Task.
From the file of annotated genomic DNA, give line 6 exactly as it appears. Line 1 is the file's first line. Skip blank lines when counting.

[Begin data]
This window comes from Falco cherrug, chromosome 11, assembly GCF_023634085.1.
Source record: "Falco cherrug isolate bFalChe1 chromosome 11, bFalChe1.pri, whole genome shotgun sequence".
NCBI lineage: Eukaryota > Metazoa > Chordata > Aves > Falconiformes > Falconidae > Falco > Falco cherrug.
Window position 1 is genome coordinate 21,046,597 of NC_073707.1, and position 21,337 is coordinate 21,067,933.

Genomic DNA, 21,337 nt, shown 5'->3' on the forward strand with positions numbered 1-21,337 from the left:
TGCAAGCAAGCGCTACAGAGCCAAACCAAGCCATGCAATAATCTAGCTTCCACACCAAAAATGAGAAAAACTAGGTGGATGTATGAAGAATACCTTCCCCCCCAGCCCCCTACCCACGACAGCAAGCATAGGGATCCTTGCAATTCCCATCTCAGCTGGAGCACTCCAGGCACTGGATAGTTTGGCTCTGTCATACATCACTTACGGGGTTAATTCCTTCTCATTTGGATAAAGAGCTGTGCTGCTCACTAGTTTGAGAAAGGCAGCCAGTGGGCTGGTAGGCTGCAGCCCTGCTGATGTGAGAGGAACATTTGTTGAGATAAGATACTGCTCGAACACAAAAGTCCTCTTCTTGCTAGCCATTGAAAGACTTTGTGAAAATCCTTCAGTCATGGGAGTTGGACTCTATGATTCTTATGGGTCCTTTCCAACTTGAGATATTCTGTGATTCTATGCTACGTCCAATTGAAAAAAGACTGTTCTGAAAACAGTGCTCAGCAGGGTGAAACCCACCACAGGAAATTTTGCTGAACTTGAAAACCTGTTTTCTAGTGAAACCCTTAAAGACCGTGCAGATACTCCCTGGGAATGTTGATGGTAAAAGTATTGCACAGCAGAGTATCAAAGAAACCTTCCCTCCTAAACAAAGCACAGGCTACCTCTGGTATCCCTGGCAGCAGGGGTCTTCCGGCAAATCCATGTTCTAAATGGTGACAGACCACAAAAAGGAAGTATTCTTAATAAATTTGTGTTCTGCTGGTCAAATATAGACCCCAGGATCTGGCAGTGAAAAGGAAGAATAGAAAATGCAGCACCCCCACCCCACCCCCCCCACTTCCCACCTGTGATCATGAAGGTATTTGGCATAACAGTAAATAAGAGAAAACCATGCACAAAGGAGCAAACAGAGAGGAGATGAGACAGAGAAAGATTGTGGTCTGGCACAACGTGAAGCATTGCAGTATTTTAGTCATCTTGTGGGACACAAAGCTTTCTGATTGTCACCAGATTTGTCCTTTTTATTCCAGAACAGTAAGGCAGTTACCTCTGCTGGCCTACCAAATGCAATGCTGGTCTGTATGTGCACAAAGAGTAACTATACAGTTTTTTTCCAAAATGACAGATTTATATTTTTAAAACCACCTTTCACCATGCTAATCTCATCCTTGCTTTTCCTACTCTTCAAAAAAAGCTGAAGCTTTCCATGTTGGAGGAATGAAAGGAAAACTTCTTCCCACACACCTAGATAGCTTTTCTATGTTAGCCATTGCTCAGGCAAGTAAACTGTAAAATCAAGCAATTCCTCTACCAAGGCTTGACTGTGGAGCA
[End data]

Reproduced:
TGCAAGCAAGCGCTACAGAGCCAAACCAAGCCATGCAATAATCTAGCTTCCACACCAAAAATGAGAAAAACTAGGTGGATGTATGAAGAATACCTTCCCCCCCAGCCCCCTACCCACGACAGCAAGCATAGGGATCCTTGCAATTCCCATCTCAGCTGGAGCACTCCAGGCACTGGATAGTTTGGCTCTGTCATACATCACTTACGGGGTTAATTCCTTCTCATTTGGATAAAGAGCTGTGCTGCTCACTAGTTTGAGAAAGGCAGCCAGTGGGCTGGTAGGCTGCAGCCCTGCTGATGTGAGAGGAACATTTGTTGAGATAAGATACTGCTCGAACACAAAAGTCCTCTTCTTGCTAGCCATTGAAAGACTTTGTGAAAATCCTTCAGTCATGGGAGTTGGACTCTATGATTCTTATGGGTCCTTTCCAACTTGAGATATTCTGTGATTCTATGCTACGTCCAATTGAAAAAAGACTGTTCTGAAAACAGTGCTCAGCAGGGTGAAACCCACCACAGGAAATTTTGCTGAACTTGAAAACCTGTTTTCTAGTGAAACCCTTAAAGACCGTGCAGATACTCCCTGGGAATGTTGATGGTAAAAGTATTGCACAGCAGAGTATCAAAGAAACCTTCCCTCCTAAACAAAGCACAGGCTACCTCTGGTATCCCTGGCAGCAGGGGTCTTCCGGCAAATCCATGTTCTAAATGGTGACAGACCACAAAAAGGAAGTATTCTTAATAAATTTGTGTTCTGCTGGTCAAATATAGACCCCAGGATCTGGCAGTGAAAAGGAAGAATAGAAAATGCAGCACCCCCACCCCACCCCCCCCACTTCCCACCTGTGATCATGAAGGTATTTGGCATAACAGTAAATAAGAGAAAACCATGCACAAAGGAGCAAACAGAGAGGAGATGAGACAGAGAAAGATTGTGGTCTGGCACAACGTGAAGCATTGCAGTATTTTAGTCATCTTGTGGGACACAAAGCTTTCTGATTGTCACCAGATTTGTCCTTTTTATTCCAGAACAGTAAGGCAGTTACCTCTGCTGGCCTACCAAATGCAATGCTGGTCTGTATGTGCACAAAGAGTAACTATACAGTTTTTTTCCAAAATGACAGATTTATATTTTTAAAACCACCTTTCACCATGCTAATCTCATCCTTGCTTTTCCTACTCTTCAAAAAAAGCTGAAGCTTTCCATGTTGGAGGAATGAAAGGAAAACTTCTTCCCACACACCTAGATAGCTTTTCTATGTTAGCCATTGCTCAGGCAAGTAAACTGTAAAATCAAGCAATTCCTCTACCAAGGCTTGACTGTGGAGCA